Columns


Is PML-N throwing in the towel now?



After first showing nerves, then a bit of fight, to now invoking Article 245 to seek the military's help in maintaining law and order in response to opposition Pakistan Tehreek-i-Insaf (PTI)'s Independence Day long march on August 14, the ruling Pakistan Muslim League-Nawaz (PML-N) is betraying signs of politically throwing in the towel.

The controversial measure announced for a three-month long duration by Federal Interior Minister Chaudhry Nisar Ali Khan in Islamabad Friday is sure to ignite a political storm whose ramifications may go well beyond the PML-N government's intended desperate attempt to stop the opposition march.

Article 245 of the Constitution of Pakistan stipulates that:
(1) The Armed Forces shall, under the directions of the Federal Government, defend Pakistan against external aggression or threat of war, and, subject to law, act in aid of civil power when called upon to do so.

(2) The validity of any direction issued by the Federal Government under clause (1) shall not be called in question in any court.

(3) A High Court shall not exercise any jurisdiction under Article 199 in relation to any area in which the Armed Forces of Pakistan are, for the time being, acting in aid of civil power in pursuance of Article 245: Provided that this clause shall not be deemed to affect the jurisdiction of the High Court in respect of any proceeding pending immediately before the day on which the Armed Forces start acting in aid of civil power.

(4) Any proceeding in relation to an area referred to in clause (3) instituted on or after the day the Armed Forces start acting in aid of civil power and pending in any High Court shall remain suspended for the period during which the Armed Forces are so acting.

For a civilian government headed by Prime Minister Nawaz Sharif, who has been twice overthrown by the military, is not only a negation of his steadfast stance of civilian supremacy since he was last ousted in a bloodless coup in 1999, but a politically loaded dice given his historically uneasy relationship with the country's security establishment.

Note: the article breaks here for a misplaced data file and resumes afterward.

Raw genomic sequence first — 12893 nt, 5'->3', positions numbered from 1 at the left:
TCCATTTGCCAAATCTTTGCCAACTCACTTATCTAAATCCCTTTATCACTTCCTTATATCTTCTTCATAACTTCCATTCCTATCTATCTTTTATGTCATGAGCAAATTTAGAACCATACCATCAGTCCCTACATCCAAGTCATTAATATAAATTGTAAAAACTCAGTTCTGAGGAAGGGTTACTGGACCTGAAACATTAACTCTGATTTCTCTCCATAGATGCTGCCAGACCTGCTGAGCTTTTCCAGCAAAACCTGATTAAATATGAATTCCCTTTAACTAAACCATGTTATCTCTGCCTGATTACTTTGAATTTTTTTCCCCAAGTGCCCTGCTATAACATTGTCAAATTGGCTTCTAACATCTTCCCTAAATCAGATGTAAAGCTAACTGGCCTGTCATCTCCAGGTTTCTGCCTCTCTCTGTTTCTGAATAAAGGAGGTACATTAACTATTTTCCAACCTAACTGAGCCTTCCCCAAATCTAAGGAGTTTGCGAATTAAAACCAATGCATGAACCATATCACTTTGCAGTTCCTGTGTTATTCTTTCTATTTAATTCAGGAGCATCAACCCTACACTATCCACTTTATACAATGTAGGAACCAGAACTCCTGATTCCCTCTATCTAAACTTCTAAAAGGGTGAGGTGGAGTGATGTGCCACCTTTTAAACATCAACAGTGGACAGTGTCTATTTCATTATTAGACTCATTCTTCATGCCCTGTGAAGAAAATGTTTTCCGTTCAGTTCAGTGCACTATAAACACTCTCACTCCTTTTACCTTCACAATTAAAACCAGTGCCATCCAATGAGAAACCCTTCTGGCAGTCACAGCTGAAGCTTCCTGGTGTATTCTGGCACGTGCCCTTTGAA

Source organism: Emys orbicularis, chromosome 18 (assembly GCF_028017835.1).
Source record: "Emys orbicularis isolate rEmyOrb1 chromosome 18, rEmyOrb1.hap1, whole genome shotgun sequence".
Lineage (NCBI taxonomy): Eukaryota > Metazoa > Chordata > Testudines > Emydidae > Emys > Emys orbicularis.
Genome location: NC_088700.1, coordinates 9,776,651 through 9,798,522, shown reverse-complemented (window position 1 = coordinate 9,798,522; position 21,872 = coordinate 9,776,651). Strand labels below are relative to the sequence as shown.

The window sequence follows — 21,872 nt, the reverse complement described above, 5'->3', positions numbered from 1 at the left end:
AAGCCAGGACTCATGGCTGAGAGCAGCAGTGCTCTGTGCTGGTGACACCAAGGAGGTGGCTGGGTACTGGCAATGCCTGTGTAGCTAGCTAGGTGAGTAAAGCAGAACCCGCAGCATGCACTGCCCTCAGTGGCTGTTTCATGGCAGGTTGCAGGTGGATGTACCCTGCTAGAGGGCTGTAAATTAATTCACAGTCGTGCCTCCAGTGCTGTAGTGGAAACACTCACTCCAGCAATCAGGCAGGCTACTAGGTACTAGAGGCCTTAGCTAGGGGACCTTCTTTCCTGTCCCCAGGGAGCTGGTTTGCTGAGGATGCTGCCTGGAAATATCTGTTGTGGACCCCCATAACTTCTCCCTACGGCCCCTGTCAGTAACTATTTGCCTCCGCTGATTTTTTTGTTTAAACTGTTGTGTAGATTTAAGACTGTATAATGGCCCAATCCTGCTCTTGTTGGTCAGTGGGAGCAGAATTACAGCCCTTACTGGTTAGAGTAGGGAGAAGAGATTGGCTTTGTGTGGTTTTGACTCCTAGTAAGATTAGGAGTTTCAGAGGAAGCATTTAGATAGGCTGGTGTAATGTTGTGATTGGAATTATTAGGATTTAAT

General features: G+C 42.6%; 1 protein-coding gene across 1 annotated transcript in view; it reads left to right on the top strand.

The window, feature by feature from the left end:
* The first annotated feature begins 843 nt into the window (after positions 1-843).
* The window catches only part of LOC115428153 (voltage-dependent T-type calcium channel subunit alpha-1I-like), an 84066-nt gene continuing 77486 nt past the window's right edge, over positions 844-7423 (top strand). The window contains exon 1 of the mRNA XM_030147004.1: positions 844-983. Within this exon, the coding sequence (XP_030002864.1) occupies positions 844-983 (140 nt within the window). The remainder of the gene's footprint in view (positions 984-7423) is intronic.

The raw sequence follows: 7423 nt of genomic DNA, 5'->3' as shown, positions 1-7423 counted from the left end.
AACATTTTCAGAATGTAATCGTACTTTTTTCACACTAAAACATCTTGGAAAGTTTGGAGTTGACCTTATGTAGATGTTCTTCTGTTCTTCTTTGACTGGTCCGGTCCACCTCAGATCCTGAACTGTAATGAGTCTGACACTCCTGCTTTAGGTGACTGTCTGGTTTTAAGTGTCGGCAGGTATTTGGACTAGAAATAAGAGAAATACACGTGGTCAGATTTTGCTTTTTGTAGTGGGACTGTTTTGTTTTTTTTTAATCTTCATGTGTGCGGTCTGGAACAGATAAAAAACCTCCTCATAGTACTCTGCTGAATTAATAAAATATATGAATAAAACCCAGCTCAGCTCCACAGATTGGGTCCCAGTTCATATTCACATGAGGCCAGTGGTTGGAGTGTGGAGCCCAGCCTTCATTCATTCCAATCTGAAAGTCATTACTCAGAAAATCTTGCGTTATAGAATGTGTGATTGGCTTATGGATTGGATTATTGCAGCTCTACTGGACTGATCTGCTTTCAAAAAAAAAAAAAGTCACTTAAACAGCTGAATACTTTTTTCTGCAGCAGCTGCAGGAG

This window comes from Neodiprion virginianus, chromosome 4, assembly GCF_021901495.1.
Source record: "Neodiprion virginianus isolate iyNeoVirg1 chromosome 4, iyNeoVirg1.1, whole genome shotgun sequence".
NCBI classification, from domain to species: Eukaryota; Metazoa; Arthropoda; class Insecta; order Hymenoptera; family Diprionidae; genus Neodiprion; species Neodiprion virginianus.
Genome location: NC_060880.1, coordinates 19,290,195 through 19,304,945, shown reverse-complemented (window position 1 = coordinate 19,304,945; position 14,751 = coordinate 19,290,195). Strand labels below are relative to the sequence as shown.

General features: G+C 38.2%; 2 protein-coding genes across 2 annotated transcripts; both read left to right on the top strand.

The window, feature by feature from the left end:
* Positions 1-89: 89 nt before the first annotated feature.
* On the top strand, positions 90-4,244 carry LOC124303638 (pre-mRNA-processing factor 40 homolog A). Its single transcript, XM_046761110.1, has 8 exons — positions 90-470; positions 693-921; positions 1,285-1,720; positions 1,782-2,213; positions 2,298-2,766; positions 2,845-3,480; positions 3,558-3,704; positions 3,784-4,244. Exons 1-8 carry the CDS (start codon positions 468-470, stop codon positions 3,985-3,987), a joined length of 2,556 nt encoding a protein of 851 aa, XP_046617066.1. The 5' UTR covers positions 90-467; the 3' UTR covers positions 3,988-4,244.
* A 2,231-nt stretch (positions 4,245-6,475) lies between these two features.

Until the announced resort to Article 245 beginning August, the Sharif government had been giving to believe the detractors that it would politically meet the PTI's long march, which the prime minister had advised his ministers to eschew commenting on too much in a bid to show all was well with his solid majority government at the Centre.

But it seems a raft of measures, including the surprise announcement of the revival of a military parade on Independence Day — which has long stood suspended because of security concerns — at the famous D-Chowk (in front of the Parliament House in Islamabad), which has seen notable culmination of movements/opposition marches in recent history has apparently fallen short to detract attention from the PTI's march.

Imran Khan, the chairman of PTI, which in the latest opinion poll commissioned by the respected monthly Herald is currently the party most favoured to rule, has been steadily mobilizing public opinion to hit the road to force the PML-N government to seek a recount of last year's national polls, which he and all the mainstream parties allege was "historically rigged" to enable the incumbent government to come into power.

Khan, who had for more than a year demanded and sought legal routes to seek a recount of four seats his party lost as a test case to prove the result was rigged — in vain — is now calling a "decisive" movement to end an "unfair system". He warned the other day that it would be a mistake for the PML-N to assume his party would merely hold a peaceful protest and disperse.

The secular opposition Pakistan People's Party (PPP), which has mostly observed what many of its detractors allege is "conspiratorial silence" since last year's polls to let the PML-N government complete its five-year term as part of a deal to not pull each other's government down under the agreed Charter of Democracy, has lashed out at the Sharif government's resort to Article 245, warning that it may be playing into the hands of the security establishment just to cover bases.

"The decision is pregnant with serious consequences for the people and the country as it means not only failure of the civil administration but also total suspension of the jurisdiction of the high courts.

Worst still, in practical terms it also means setting up of military courts which cannot be permitted," PPP spokesperson Senator Farhatullah Babar said in a statement.

The general impression is that Sharif has burnt the midnight oil recently to mend fences with the military, and may be pitting it against the PTI to save his fortress. It is safe to assume that it may not be a safe bet.

The writer is a senior journalist based in Islamabad. All the views and opinions expressed in the article are solely those of the author and do not reflect those of Times of Oman.


Share 

 Rate this Article
Rates : 0, Average : 0


Post a Comment

Did you like this section? Leave a comment!
Your Name : Your Email Address :
Your Comment :
Enter Image Text:
 
No Comments Posted